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Children’s Theatre Series: 4 No-Nos in Child Socialisation


I should say that early on. I am in no way certified to explain how your child’s mind works fully. I do not want you to sue me.

However, as a speech and drama teacher having taught in private and international schools and preschools for the past 18 months (see my previous article), I am given an insight into how a child’s mind works, Socially. I can see how they talk to each other when they’re doing a show and how they work together, and here are 4 things I’ve noticed:


1 The Lack of Trying stems from Lack of Earning

There are a lot of games involved when learning how to act (like “What’s the Time Mr Wolf” and “The Gunslinger” to name a few favourites). Most of them are aimed at the children expressing themselves and working together. Very rarely do I make it competitive as I feel that for children, competition is counter productive. However when I do, I can see which child works and earns what they work for.

I see this if a child loses a game and says the words, “Mr. Bob, I don’t want to play anymore!”. When I ask them why, they say: “It’s because I don’t win”. I then prod them further. “Don’t you know if you work harder, you win and get what you want?” Which is answered with a “No. If I want something my mommy/daddy/whoever gets it for me”.

Now this tells me that the child has not been taught how to earn their rewards and given their rewards straight off. This leads to point 2.

2 Lack of Earning leads to misplaced Entitlement

I have a student. I am not very fond of him. All teachers have one of those. The reason I’m not fond of this student (we shall call him Oppenheimer) is because he thinks everything belongs to him. If we do a group drawing, he wants to keep the drawing as he thinks it belongs to only him. I have been told by people close to the family that his parents give him everything as they fear him crying. This tells me that the parents have also not imparted the importance of earning something. Therefore they feel entitled to everything they want.

This is a notable point because:

3 Entitlement leads to Lack of Empathy

When children feel that they’re entitled to everything and anything under the sun, this leads to them not caring about the needs and wants of others. Oppenheimer regularly tries to pinch or punch other students who have earned the right to a reward as he feels that he deserves them, even though they themselves have worked harder than him. He does not care and it leads me to giving him time outs or talking sternly to him (which I do not like as I like to practice positive classroom techniques). Oppenheimer also does not care that what he does hurts the feelings or body of others.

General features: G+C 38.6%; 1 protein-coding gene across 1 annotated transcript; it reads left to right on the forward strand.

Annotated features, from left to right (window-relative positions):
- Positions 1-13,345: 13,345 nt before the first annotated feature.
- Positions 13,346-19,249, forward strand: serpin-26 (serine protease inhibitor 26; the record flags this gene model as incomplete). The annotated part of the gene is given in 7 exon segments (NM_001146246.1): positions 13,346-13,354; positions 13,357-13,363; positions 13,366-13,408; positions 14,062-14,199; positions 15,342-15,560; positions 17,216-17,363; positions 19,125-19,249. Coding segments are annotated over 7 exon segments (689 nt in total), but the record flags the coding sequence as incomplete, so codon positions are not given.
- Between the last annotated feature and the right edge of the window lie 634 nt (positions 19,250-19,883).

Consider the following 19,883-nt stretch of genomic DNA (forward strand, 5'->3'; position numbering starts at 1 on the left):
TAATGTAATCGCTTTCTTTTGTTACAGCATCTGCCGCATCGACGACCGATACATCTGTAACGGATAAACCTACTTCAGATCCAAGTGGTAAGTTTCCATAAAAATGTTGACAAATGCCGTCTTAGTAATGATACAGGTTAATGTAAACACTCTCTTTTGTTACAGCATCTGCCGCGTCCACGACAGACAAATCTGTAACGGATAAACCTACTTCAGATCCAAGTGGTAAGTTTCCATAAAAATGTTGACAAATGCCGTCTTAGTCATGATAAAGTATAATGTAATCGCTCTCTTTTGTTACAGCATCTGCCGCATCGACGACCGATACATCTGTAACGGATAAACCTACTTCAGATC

The lack of empathy is dangerous because:



4 Lack of Empathy leads to Lack of Listening

How many friends do you have that you don’t really want to talk to, mainly because if you tell them something, they are not really listening. They listen just enough to form a reply without actually bothering to understand what you’re trying to tell them.

This stems from childhood and the lack of empathy and listening. When a child is not taught to understand the emotional consequences of what they do from their lack of empathy, it leads to them just doing things on the surface to escape punishment. They will say sorry without knowing what they’re saying sorry to.

Now I can give you an answer to all these issues. However, I’d rather much set a scene to let you understand how I handle these four issues in one go.


The Game: The Cowboy

Two children stand back to back. If I say A, B, C or D. the students take a step forward, moving away from each other. If I shout MONKEY! They turn around and the first student who points their imaginary gun and says BANG wins. We play on with every student till we find a winner who is class champion and fights me (I will of course lose and do a dramatic death scene. Much to the joy and giggles of the class).

The Situation

Artist rendering of how an “Oppenheimer student” would look like when unhappy.
Artist rendering of how an “Oppenheimer student” would look like when unhappy.


A student (we shall call her Adele) wins. However, Oppenheimer who lost an initial round of the game is angry and tries to beat her. I pull him to the middle of the class and talk to him in a stern but calm voice.

Me: Opp why did you try to beat Adele?

Opp: Because I didn’t win.

Me: Why didn’t you win?

Opp: Because I was slower than Adele.

Me: Why were you slower than Adele?

Opp: I don’t know.

Me: Could it be because you were not listening to me like Adele was?

Opp: Yes.

Me: Now does that mean that You should listen more if you want to win?

Opp: Yes.

Me: Good. Should you be angry at Adele because she listened harder?

Opp: No.

Me: Exactly. Do you feel bad that you wanted to hurt Adele and that Adele is now scared of you?

Opp: Yes.

Me: Now when you do something that is not very nice, what do you do?

Opp: Apologise.

Me: Good. Go ahead and say sorry.

There you go. I let Oppenheimer discover what negative things he was doing and repair them himself. I just gave him a gentle push.


If we were to put Trying, Earning, Empathy and Listening into the everyday lives of our children, surely it’ll be worth it to see them grow into nicer human beings.


Now I’m not one to tell you what to do with your children. I am not a parent and there are some things I don’t understand. However I feel that if we were to put Trying, Earning, Empathy and Listening into the everyday lives of our children, surely it’ll be worth it to see them grow into nicer human beings.


That, ladies and gentleman, is the point of speech and drama for children.


In my next article I’ll be talking about the preparation required for a Children’s Theatre Show.



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